Look beyond Nike to these seven sporty stocks
There’s a lot of attention being paid to Nike, but it’s important to keep some perspective.
Sure, there’s the controversial launch of a Just Do It campaign with former NFL quarterback Colin Kaepernick as the new face of Nike Inc. NKE, +0.60% There’s also a bit of volatility in the stock.
But the important thing for investors to remember is the long-term performance of this stock. Nike is up 25% this year and about 135% over five years, driven by consistent growth for one for the most iconic brands on the planet.
After all, sports is big business — and there are no shortage of stocks cashing in on everything from yoga pants to camping gear to swimming pools. And in this era of record consumer confidence in America, there’s no better time for investors to cash in on this mega-trend of leisure spending.
Consider a recent report that determined Americans are spending about $890 billion annually on outdoor sports such as camping and fishing. Or a recent survey that found Americans are spending $155 per month and over $100,000 over a lifetime on fitness-related expenses, such as gym memberships.
For better or worse, Nike is a name most investors already know to play this athletics and leisure trend. But there is a wide world of sports stocks out there offering big growth opportunities.
Here are a few worth noting:
As the name implies, Pool Corp. POOL, +1.01% is in the business of swimming pools. With more than 350 locations, it is the largest wholesale distributor of pools and related outdoor products in the world, with operations in North America, Europe and Australia. It’s also no small-time stock, with a market value of almost $7 billion.
Pool Corp. posted record second-quarter results in July, thanks to a net sales increase of 7% and a gross profit increase also of 7%. Consumer-demand metrics continue to look strong, and as a result, Pool Corp.’s stock is trading at a new 52-week high after an impressive run of almost 65% in the past 12 months.
The company also pays a modest dividend of 1.1% to boot.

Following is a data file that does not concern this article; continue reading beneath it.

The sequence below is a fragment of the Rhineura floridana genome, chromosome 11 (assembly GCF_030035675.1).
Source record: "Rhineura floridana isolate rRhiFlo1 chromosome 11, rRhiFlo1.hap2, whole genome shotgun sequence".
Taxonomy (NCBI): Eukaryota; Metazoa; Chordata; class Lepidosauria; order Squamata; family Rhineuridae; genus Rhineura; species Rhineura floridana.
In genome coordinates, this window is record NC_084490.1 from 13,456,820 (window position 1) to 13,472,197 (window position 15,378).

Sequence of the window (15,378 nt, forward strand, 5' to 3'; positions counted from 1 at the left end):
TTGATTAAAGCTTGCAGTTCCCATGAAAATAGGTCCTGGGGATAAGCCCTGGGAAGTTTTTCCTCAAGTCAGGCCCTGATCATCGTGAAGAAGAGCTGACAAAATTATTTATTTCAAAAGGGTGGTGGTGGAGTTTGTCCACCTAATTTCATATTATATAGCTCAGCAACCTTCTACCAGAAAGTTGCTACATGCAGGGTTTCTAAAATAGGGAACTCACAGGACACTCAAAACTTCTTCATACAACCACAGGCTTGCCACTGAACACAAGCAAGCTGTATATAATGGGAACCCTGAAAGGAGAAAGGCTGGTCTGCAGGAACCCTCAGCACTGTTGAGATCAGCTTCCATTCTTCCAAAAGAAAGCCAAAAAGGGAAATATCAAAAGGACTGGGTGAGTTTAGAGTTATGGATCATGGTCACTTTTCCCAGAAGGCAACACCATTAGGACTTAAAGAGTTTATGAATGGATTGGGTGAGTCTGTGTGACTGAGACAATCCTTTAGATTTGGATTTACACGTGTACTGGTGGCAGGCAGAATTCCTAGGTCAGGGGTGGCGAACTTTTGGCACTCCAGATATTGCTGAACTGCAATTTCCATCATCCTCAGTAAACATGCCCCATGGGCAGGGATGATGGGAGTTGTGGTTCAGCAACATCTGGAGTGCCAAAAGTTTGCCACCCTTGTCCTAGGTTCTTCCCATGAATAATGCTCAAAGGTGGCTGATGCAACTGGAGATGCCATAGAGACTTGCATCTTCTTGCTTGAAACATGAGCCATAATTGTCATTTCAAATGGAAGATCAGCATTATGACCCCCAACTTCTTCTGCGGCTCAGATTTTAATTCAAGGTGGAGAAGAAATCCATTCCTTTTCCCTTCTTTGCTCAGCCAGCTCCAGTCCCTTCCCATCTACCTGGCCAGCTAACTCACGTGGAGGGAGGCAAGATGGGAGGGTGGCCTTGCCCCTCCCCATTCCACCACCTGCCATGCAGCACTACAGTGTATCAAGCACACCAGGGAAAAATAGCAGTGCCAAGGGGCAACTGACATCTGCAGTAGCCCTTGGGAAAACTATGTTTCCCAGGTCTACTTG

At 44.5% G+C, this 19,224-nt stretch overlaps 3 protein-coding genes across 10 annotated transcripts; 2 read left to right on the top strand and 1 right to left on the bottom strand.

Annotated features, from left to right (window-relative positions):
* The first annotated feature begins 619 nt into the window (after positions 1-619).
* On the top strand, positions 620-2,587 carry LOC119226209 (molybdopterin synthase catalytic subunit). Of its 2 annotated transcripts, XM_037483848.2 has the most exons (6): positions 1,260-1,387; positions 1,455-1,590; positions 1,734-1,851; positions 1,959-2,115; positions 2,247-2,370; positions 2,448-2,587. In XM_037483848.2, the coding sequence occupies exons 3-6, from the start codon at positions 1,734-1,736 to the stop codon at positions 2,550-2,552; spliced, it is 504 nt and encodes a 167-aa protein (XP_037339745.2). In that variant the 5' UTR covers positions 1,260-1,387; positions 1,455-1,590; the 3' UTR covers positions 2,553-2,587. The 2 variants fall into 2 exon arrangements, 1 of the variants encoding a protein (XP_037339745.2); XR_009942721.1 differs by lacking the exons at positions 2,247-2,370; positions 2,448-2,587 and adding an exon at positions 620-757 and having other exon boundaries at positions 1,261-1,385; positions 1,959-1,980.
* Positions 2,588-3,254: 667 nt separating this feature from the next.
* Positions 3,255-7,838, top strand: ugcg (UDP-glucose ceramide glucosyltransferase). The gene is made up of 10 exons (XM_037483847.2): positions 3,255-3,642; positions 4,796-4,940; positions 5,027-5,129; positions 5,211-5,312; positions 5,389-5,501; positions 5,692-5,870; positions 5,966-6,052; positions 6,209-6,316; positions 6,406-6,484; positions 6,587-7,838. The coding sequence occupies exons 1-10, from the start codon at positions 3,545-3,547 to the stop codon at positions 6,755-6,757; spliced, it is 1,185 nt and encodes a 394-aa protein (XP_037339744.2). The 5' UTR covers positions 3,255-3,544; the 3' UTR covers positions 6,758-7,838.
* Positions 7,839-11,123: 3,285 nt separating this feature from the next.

A leader in “ride-dynamics products,” Fox Factory Holding Corp. FOXF, +0.15% designs and manufactures suspension materials for all manner of vehicles, including mountain bikes, snowmobiles, ATVs and even off-road pickups. Anyone who uses these vehicles can tell you the importance of quality shock absorbers and suspensions on rough, backwoods trails — and there’s a good chance they can show you a Fox sticker on their off-road ride, too.
Though admittedly a niche recreational play, Fox is substantial in size, with about 2,000 employees and about $2.5 billion in market value. It’s also growing fast, with current revenue projects for fiscal 2018 up almost 30% over the prior year, owing to a strong brand and strong consumer spending.
Perhaps the biggest proof of strength is that the shares have risen an impressive 70% in the past 12 months and a whopping 260% in the past five years.
Johnson Outdoors JOUT, -0.97% is another niche play on the great outdoors. The company manufactures and sells canoes and kayaks, fishing gear, diving equipment and camping supplies.
Those kinds of pricey pursuits are a bit cyclical and dependent on consumer-spending trends, but that’s undeniably a good thing these days; the tailwind in domestic discretionary categories has lifted the stock dramatically, with a 12-month return of about 65% and a five-year return of about 300%.